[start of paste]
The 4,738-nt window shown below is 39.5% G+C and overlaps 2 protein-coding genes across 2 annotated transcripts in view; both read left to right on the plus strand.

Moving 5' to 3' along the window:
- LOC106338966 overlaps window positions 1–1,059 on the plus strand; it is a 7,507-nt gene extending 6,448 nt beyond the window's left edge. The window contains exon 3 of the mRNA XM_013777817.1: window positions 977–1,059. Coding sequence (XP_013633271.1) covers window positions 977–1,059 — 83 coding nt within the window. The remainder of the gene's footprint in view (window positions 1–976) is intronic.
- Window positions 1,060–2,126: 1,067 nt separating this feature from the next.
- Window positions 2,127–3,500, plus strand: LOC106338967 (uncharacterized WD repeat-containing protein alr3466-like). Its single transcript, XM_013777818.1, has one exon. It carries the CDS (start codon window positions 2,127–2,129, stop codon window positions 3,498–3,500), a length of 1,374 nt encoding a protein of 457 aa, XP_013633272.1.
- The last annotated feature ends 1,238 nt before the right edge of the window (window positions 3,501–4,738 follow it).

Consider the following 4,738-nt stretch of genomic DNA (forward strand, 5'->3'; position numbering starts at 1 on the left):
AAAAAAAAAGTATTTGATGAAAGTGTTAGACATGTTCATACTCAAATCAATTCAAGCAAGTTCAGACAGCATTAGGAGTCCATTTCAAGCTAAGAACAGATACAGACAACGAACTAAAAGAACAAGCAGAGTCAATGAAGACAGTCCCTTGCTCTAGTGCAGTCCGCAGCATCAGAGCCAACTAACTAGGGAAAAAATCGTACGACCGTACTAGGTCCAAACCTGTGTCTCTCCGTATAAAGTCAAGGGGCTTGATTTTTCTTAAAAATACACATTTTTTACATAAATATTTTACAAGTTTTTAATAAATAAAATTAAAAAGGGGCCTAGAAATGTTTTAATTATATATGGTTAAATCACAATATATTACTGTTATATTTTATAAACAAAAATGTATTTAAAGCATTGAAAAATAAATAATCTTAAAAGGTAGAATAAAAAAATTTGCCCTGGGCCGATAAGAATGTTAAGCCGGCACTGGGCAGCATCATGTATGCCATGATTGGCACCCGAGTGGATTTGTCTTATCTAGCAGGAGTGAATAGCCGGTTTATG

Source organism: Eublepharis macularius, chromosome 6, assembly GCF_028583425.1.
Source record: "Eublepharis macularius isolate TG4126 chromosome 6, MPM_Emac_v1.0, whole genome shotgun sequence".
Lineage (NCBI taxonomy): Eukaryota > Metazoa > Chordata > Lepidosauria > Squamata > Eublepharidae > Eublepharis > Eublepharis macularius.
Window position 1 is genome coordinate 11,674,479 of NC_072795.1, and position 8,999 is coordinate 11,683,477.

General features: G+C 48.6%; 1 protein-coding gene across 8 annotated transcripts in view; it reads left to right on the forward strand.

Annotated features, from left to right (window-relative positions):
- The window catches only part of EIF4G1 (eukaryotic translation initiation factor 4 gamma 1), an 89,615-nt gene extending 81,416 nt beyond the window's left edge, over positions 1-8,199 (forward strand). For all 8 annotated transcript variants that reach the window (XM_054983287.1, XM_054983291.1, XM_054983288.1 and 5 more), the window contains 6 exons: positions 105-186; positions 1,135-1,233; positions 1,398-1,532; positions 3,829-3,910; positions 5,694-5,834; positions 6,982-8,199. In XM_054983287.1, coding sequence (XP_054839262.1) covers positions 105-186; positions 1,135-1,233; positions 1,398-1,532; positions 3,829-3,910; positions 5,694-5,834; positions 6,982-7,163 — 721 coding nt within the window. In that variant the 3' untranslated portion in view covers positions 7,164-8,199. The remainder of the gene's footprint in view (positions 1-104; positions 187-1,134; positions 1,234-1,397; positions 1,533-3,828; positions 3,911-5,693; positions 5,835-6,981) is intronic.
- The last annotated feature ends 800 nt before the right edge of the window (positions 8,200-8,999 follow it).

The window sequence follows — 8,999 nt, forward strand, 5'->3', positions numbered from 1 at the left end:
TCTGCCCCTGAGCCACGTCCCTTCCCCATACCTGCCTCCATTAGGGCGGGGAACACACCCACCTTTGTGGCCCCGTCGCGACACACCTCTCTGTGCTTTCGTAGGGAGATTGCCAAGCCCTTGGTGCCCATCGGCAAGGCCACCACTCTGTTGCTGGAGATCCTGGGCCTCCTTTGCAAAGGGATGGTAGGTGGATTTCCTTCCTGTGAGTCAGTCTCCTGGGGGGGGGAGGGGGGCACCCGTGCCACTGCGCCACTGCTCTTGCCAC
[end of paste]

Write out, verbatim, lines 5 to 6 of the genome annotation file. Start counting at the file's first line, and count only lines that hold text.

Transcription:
- Window positions 2,127–3,500, plus strand: LOC106338967 (uncharacterized WD repeat-containing protein alr3466-like). Its single transcript, XM_013777818.1, has one exon. It carries the CDS (start codon window positions 2,127–2,129, stop codon window positions 3,498–3,500), a length of 1,374 nt encoding a protein of 457 aa, XP_013633272.1.
- The last annotated feature ends 1,238 nt before the right edge of the window (window positions 3,501–4,738 follow it).